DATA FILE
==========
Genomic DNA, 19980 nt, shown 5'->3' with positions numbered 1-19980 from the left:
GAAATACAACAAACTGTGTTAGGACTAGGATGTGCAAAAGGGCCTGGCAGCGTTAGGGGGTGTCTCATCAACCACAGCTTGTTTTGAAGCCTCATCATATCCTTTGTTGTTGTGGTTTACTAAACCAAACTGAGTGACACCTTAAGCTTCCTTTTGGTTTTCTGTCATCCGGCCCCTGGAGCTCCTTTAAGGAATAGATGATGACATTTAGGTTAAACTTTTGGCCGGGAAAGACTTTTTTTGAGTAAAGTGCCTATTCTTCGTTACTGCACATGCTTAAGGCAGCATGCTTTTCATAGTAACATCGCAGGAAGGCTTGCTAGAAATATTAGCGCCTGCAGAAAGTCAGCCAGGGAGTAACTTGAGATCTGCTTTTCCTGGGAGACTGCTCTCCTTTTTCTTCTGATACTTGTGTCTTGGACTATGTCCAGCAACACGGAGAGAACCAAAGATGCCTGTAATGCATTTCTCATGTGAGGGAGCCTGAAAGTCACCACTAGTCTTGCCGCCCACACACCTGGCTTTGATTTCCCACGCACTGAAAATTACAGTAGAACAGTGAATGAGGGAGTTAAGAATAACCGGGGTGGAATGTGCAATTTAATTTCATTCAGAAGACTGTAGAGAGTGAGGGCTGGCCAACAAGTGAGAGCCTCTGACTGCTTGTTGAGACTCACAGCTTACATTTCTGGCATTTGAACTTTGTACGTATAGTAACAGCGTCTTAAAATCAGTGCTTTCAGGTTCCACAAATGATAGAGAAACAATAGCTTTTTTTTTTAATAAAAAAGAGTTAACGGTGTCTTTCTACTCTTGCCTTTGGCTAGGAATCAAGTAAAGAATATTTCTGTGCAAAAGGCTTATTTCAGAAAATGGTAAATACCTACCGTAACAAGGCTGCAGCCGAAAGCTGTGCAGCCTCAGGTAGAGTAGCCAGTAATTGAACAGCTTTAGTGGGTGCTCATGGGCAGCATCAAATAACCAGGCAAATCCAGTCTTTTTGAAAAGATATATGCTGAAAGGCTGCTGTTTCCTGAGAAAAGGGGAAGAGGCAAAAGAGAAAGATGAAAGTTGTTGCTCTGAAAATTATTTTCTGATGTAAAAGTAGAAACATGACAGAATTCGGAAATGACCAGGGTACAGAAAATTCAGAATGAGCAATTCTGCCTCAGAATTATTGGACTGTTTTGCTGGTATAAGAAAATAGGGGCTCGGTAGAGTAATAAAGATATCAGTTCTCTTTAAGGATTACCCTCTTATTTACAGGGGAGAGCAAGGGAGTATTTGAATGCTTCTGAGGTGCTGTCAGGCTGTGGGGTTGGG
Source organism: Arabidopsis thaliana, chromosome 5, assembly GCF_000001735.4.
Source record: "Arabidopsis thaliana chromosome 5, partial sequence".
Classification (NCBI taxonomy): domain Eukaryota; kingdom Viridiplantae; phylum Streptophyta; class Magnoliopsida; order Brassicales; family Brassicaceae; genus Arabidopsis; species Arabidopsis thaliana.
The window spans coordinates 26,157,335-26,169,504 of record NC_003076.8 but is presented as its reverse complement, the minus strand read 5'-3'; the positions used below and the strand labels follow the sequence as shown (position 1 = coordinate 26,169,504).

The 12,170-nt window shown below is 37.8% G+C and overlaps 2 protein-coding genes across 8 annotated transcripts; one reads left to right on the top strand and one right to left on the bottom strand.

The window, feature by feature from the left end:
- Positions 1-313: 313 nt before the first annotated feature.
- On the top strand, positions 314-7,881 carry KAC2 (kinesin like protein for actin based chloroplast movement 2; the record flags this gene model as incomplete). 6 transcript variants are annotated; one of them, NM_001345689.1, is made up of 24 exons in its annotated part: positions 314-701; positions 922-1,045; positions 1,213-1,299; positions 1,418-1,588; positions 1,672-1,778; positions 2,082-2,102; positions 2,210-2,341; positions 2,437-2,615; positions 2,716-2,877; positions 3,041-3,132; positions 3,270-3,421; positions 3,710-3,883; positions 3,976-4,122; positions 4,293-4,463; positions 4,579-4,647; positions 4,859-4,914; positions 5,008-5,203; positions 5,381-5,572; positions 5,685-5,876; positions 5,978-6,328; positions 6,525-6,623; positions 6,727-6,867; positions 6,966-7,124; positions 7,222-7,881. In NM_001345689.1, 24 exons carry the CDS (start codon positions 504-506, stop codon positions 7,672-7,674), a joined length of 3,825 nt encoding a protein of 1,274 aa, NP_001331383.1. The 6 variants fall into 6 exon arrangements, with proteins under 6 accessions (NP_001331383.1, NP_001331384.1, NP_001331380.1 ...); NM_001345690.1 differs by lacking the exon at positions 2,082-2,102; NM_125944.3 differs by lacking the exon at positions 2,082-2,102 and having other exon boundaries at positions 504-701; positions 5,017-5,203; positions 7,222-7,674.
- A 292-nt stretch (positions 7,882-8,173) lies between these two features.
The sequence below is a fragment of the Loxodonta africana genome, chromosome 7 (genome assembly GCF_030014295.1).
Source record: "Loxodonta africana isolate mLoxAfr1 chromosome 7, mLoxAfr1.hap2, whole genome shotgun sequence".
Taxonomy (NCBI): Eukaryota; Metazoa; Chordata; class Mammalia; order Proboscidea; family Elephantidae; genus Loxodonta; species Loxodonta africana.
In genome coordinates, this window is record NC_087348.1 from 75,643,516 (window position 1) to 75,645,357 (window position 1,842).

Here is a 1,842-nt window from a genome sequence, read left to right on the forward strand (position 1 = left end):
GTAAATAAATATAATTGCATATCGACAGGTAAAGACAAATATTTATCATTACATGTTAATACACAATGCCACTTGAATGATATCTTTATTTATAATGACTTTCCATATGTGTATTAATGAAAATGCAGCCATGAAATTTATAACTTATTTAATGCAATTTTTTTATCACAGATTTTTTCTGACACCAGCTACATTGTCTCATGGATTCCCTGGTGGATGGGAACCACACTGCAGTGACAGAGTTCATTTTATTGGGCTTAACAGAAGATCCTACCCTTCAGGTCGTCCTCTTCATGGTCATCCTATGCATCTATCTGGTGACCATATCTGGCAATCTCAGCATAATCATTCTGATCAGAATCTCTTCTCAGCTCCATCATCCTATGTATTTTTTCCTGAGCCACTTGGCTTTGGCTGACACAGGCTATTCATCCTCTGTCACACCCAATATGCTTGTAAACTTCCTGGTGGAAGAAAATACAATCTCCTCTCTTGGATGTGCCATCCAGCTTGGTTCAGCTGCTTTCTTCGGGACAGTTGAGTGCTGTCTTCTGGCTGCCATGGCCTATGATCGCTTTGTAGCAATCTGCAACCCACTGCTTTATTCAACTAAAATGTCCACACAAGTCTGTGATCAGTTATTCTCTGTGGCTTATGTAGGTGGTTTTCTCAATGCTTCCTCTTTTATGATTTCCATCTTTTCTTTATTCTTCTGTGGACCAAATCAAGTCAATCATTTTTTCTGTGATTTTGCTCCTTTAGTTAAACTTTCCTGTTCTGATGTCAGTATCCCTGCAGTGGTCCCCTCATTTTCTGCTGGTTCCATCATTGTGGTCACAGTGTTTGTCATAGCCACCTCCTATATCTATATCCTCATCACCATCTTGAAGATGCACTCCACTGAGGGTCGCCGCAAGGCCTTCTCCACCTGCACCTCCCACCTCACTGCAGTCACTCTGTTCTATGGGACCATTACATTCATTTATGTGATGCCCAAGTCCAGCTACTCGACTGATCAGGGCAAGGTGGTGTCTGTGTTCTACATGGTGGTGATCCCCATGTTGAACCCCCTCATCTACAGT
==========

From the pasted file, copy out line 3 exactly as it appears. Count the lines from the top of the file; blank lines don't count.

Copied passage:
Source organism: Arabidopsis thaliana, chromosome 5, assembly GCF_000001735.4.